Proud to be southern

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I am an old southern white man and I am proud to be southern. I am not proud of atrocities to the black man that took place many years ago, just as I am not proud of the genocide we performed on the indigenous Americans nor am I proud of the property seizure and relocation of the Japanese Americans by the FDR administration at the beginning of World War II.

As bad as certain aspects of life have been for American citizens, there have been good things that came from generations of soul searching, positive leadership and just good ole hard work. The net good to our society is what has built the most powerful, open and progressive nation in the world.

While growing up there was no apology for being Southern. Many embraced the concept and rode it to stardom amid songs and acting. Cooking Southern was considered to be a delectable cuisine enjoyed across America while our own Cajun specialty can be found from LaFourche Bayou to Lake Tahoe to New York. The South was well known for leaders that provided positive guidance while standing alone without requiring a throng of followers to give lip service to their decisions.

While we have witnessed the desecration of monuments, burning of churches and demeaning of the South, there is still a lot of pride in the South among its inhabitants. This pride is manifested in the past. The slings and arrows incurred during the Civil War Reconstruction brought a great hardship to the South while at the same time built a strong unity among its citizens. Instead of instilling a sense of demeaning and causing a whippeddown subservient deep south, a strong and very proud resilient populace sprang from the ravages of a horrible war.

In the early 1860s America was in the throws of a Civil War. The teachings that were taught to history students was that the war was caused by states rights and the sovereignty of each state without interference by the federal government. Later we were told that the war was fought over slavery and to many it was felt that the cause of the civil war was being glossed over and a new issue was inserted into history. In fact it was one in the same. The southern states wanted to be able to determine if slavery was to remain and if the federal government mandated a change then the original states rights that were guaranteed by the Constitution would be violated. It was not until after the Civil War ended that the 14th Amendment to the U.S. Constitution granted citizenship to all persons born or naturalized in the United States— including former slaves—and guaranteed all citizens “equal protection of the laws.” As deplorable as slavery was and as inhuman as it was to mankind, it was not until Abraham Lincoln issued the Emancipation Proclamation that went into effect in 1863 and then the 14th Amendment was signed that the slaves were freed and allowed equal protection under the law.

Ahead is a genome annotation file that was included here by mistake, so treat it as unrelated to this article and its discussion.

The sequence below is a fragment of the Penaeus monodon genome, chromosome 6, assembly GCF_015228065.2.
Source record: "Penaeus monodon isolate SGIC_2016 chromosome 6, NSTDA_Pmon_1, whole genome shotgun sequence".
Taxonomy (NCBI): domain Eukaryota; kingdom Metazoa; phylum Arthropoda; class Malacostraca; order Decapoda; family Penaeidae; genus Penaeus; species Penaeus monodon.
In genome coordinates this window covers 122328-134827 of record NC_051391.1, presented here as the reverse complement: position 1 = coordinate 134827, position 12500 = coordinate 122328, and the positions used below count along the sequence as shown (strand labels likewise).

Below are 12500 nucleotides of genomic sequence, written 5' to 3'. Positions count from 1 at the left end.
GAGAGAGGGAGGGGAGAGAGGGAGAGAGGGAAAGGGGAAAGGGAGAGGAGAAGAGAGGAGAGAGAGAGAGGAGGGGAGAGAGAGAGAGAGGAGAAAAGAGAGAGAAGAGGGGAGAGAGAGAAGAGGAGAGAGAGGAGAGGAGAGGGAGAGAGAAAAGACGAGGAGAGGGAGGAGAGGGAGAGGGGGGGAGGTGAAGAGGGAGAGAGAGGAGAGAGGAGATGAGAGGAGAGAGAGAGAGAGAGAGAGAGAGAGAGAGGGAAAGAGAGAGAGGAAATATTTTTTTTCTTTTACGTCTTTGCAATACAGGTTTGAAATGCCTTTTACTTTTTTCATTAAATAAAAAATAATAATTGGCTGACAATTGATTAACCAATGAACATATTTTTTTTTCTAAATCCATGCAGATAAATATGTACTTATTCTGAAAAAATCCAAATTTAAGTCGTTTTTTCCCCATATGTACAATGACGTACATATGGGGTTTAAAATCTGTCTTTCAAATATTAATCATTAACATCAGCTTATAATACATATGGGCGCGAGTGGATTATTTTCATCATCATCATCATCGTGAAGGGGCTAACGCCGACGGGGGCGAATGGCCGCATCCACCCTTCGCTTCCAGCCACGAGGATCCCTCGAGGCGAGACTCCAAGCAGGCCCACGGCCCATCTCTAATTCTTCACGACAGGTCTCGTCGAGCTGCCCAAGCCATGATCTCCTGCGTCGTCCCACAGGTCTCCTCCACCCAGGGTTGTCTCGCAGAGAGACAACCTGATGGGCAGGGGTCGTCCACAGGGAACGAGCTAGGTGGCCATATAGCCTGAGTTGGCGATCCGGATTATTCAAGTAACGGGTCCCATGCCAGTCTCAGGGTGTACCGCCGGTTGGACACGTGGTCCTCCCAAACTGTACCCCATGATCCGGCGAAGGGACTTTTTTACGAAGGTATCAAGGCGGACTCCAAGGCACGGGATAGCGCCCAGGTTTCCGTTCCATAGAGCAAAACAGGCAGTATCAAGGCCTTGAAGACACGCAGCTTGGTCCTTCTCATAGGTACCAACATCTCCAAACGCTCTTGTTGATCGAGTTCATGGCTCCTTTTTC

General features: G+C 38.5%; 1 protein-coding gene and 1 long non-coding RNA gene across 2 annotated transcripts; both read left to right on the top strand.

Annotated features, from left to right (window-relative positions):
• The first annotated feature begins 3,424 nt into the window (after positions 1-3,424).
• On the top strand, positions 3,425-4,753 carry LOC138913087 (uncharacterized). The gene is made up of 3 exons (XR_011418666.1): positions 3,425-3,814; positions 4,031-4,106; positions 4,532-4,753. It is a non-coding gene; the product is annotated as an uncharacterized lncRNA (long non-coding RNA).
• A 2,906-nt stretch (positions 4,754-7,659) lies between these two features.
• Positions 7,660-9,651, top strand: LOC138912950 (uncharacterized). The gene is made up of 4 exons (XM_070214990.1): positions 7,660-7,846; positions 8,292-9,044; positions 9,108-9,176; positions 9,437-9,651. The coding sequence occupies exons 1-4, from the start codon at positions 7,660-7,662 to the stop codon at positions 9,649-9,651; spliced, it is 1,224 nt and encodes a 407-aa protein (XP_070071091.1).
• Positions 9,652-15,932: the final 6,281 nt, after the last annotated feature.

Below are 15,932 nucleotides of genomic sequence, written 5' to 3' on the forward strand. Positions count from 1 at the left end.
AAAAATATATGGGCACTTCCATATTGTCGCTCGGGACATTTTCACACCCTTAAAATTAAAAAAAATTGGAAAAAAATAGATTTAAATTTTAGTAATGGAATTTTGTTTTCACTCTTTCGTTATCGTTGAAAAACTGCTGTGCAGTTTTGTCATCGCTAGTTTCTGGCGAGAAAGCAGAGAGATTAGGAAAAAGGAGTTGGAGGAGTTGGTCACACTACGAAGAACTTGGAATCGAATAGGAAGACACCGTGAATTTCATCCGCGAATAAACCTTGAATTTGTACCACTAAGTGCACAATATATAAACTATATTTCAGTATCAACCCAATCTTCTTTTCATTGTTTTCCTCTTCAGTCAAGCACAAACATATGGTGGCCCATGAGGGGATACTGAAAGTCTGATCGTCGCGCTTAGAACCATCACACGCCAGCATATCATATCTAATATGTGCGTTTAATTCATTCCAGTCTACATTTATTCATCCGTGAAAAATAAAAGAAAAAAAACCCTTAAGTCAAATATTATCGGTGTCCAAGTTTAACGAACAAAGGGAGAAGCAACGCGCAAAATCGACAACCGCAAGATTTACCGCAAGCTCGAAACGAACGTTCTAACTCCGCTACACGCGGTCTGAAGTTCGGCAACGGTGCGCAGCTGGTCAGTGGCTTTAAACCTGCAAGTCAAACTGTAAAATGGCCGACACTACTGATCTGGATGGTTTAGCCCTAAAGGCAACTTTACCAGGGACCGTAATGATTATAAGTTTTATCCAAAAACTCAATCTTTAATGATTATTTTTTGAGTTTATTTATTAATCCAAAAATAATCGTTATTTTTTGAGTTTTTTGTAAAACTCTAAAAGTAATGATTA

During the Civil War all people in the South were viewed as traitors while those that lived in the South viewed themselves as being a people that were being trampled on by the industrialized North. The war did nothing to disprove this belief. In November of 1984, U.S. General William Sherman began his march from Atlanta to Savannah, Georgia. His approach was to completely destroy the Shenandoah Valley and this included not only military targets, but infrastructure and civilian property as well. This march followed the burning of Atlanta, an act of utter destruction depicted in the movie Gone With The Wind. So complete was Sherman’s destruction in his march to Savannah that he wrote, “If the people raise a howl against my barbarity and cruelty, I will answer that war is war, and not popularity-seeking”. The table was set for many years of hatred displayed by the South. Then a very sad occurrence took place; Abraham Lincoln was assassinated and the moderating voice that was set to unify a broken nation was dead. With a vengeful spirit, the carpetbaggers entered the South from the North and the South was supposed to be made to be subservient to the victors.

A different attitude was launched. The one thing the South had was pride, though diminished from war and attrition there was a resolve to keep a sense of value that had prevailed before the war. Not slavery but an independent loyalty to a southern way of life. Instead of punishing the South into unquestioned loyalty of the North, a wedge was driven between the North and South that would last for generations.

I love the South and I have seen both sides to the story, as I was raised by a mother from the mountains of Nevada. As great as the steel mills of Pittsburg are and as grandiose as the skyscrapers of New York are, there is nothing better than sitting on the banks of the Ouachita River or watching the Passion Play in Hebert Springs, Arkansas. Nothing makes a person feel any better than a church service on Sunday morning or the Watermelon Festival in the hot humid days of July. This is our legacy and I am proud to say I am from the South. I will never apologize for being southern.

Better yet I am proud to say I am a citizen of the United States. In the movie Rough Riders, the trains carrying the Union Troops to Florida for embarkation to Cuba during the Spanish American war had to go through the deep south. In one scene an old one-legged confederate soldier in uniform was standing with his grandson watching the train. The child said, “grandpa they are yankees”, to which the grandfather said, “no son, they are Americans”.

Tuffy Fields may be reached by emailing thelouisianaexplorer@